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Court of Appeal, Third District, California.

The PEOPLE, Plaintiff and Respondent, v. Robert Orin LEWIS, Jr., Defendant and Appellant.

Cr. 13583.

Decided: August 23, 1985

Kenneth J. Hilliard, Sacramento, under appointment by the Court of Appeal, for defendant and appellant. John K. Van de Kamp, Atty. Gen., Nancy Sweet, Supervising Deputy Atty. Gen., David Rhodes, Deputy Atty. Gen., for plaintiff and respondent.

Defendant Robert Orin Lewis, Jr., and codefendant, Michael Ray Fowler, were each charged by information with two counts of burglary (Pen.Code, § 459—count I, burglary of the Country Store;  count II, burglary of the Coffee Mug Restaurant) and one count of possession of tools designed to break into a vending machine (Pen.Code, § 466.3—count III).   Each was convicted by a jury of counts II and III but acquitted on count I.1

Sentenced to state prison for the middle term of two years for the burglary with a concurrent term of one year in the county jail for the possession conviction, defendant appeals contending:  (1) juror misconduct requires reversal;  (2) the evidence was insufficient to support the burglary conviction;  and (3) because a boltcutter is not a tool “designed” to break into a vending machine as required by Penal Code section 466.3, there was a failure of proof as to count III.   The last contention has merit.


At approximately 10:30 p.m., July 30, 1983, Robert Race discovered that his business establishment in Walker, named the Country Store, had been burglarized and $200 to $300 worth of coins had been taken from video machines.

On that same date, just before midnight, in nearby Bridgeport, Sue H. was jogging when she saw defendant walk from a white, primered van to an ice vending machine and use a pair of boltcutters to cut the locks.   When defendant saw Sue he walked back to the van and handed the boltcutters to a male in the van.   Sue returned to her place of employment and notified the police.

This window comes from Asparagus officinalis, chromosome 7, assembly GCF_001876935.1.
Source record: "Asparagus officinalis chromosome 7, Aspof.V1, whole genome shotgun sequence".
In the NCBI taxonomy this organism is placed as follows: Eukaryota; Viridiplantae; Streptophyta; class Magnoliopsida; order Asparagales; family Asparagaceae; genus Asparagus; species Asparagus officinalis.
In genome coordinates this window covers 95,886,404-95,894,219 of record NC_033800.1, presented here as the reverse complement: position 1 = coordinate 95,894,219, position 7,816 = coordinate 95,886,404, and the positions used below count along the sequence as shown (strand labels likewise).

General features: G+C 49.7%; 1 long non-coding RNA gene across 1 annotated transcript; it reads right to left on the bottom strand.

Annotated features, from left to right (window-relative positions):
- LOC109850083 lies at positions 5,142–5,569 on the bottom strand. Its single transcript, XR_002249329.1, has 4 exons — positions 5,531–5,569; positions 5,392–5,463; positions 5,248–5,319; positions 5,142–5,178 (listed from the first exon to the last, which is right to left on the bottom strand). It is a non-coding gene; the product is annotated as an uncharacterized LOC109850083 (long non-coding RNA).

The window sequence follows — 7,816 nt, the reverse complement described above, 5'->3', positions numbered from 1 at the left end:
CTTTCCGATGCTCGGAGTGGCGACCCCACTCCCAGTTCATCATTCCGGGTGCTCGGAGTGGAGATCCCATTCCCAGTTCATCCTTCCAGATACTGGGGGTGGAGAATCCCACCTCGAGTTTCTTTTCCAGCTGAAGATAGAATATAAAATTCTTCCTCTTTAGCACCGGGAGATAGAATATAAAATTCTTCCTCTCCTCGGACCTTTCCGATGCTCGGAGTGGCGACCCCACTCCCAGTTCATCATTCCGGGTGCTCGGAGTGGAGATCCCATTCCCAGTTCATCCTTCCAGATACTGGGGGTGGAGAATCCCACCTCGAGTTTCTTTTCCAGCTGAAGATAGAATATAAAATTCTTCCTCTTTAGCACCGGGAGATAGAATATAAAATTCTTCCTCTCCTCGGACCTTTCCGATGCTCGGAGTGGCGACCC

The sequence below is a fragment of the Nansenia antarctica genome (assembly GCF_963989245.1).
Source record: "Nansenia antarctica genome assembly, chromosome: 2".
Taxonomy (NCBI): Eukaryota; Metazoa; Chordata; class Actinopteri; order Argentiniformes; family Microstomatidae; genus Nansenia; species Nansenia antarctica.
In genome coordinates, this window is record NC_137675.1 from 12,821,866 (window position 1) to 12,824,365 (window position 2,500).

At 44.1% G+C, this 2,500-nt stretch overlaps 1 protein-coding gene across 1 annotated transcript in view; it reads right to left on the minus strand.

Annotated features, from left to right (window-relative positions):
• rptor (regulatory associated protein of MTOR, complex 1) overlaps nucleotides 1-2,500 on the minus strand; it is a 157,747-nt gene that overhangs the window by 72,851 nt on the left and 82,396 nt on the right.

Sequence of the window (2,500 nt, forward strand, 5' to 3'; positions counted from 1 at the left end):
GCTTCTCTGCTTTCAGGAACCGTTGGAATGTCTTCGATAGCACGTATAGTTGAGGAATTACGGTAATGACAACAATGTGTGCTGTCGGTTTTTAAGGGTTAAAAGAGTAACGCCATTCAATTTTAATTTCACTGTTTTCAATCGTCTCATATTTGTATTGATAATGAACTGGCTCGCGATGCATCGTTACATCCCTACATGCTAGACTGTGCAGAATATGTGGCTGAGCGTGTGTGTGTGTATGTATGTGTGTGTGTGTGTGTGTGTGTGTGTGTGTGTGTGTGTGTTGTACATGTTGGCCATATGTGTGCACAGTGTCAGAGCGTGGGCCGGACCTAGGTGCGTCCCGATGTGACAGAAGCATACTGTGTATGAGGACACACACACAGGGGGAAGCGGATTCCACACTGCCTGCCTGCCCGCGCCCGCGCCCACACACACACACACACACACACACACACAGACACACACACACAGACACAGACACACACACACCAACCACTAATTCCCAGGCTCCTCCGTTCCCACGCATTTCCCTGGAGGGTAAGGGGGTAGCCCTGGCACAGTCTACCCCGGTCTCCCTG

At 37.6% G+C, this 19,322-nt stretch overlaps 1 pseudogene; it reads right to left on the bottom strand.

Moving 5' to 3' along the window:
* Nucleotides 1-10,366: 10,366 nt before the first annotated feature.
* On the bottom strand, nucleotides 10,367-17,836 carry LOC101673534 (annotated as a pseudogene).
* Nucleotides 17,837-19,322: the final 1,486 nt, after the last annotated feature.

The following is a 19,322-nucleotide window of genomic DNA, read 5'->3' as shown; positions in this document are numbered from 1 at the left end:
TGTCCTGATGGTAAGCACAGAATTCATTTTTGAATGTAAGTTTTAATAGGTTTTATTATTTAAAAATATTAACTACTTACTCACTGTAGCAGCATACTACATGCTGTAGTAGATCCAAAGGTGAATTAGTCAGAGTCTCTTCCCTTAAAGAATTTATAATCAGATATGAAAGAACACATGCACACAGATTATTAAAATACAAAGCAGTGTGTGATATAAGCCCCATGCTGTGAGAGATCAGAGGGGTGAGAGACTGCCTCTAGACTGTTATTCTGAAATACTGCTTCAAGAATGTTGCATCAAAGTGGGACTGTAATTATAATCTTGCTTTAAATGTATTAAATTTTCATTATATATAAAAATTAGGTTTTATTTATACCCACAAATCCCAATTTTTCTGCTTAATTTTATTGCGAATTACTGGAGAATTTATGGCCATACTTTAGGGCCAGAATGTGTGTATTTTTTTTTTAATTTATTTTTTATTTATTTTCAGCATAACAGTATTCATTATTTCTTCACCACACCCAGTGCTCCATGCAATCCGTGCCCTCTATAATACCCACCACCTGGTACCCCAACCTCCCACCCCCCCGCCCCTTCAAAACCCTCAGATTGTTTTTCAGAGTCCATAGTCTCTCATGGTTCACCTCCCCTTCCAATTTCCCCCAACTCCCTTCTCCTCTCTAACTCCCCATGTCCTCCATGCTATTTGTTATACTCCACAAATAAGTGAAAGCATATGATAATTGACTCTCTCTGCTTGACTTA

Mono County Deputy Sheriff Sheldon Rutherford, who was investigating the burglary of the Country Store, received word of Sue's observations shortly after midnight.   About 12:40 a.m., he and Investigator Daniels stopped the van seen by Sue.   Defendant was driving and codefendant Fowler, who was the registered owner of the van, was in the back.   Although the boltcutters could not be found when the van was searched, officers found a plastic butter bucket behind the driver's seat containing $65.90 in quarters, dimes and nickles.

At 7:00 a.m., July 31, Betty Meier discovered that her business establishment, the Coffee Mug Restaurant which was only a short distance from the Country Store, had been burglarized.   Meier estimated that approximately $70 to $75 in coins had been taken as well as a plastic butter bucket.   Entry had been gained by breaking the window next to the door.   A shoeprint was found on one of the pieces of glass inside the restaurant.   The pattern on the sole of the shoes defendant was wearing the night he was apprehended was similar to the print found on the glass.

Lenora B., codefendant Fowler's sister, testified she had given Fowler a bucket similar to the one found in his van for the storage of his tools.

I–II 2


Defendant contends he was wrongfully convicted of violating Penal Code section 466.3.   This section makes it a misdemeanor for “(a) Whoever possesses a key, tool, instrument, explosive, or device, or a drawing, print, or mold of a key, tool, instrument, explosive, or device, designed to open, break into, tamper with, or damage a coin-operated machine as defined in subdivision (b), with the intent to commit a theft from such machine, ․”  Subdivision (b) defines “ ‘coin-operated machine’ ” as inter alia a “vending machine.”

 Defendant does not contest that he had the intent to commit a theft from the ice machine or that the ice machine is a vending machine within the statute but argues that a boltcutter 3 is not a tool, instrument or device which was designed to open, break into, tamper with, or damage a coin-operated machine.   We agree.   As the word “boltcutter” clearly implies, it is a tool designed to cut bolts.3  There is nothing in the record, or in common experience, which suggests that a boltcutter is an instrument designed for breaking into vending machines, although it may be used for that purpose as can be a myriad of other tools.   As the statute proscribes only the possession of objects designed for the specific purpose of breaking into coin-operated machines and a boltcutter is not so designed, the statute is inapplicable to defendant.


Defendant's conviction of violation of Penal Code section 466.3 is reversed and count III charging that violation is dismissed.   The superior court is directed to amend the abstract of judgment accordingly.   In all other respects, the judgment is affirmed.


1.   Codefendant Fowler's convictions were affirmed on appeal June 10, 1985 in 3 Crim. 13452.

2.   See footnote *, ante.

3.   See Websters New International Dictionary (2d ed. 1934) under “bolt” (p. 304) and “cutter” (p. 653).

CARR, Associate Justice.

PUGLIA, P.J., and BLEASE, J., concur.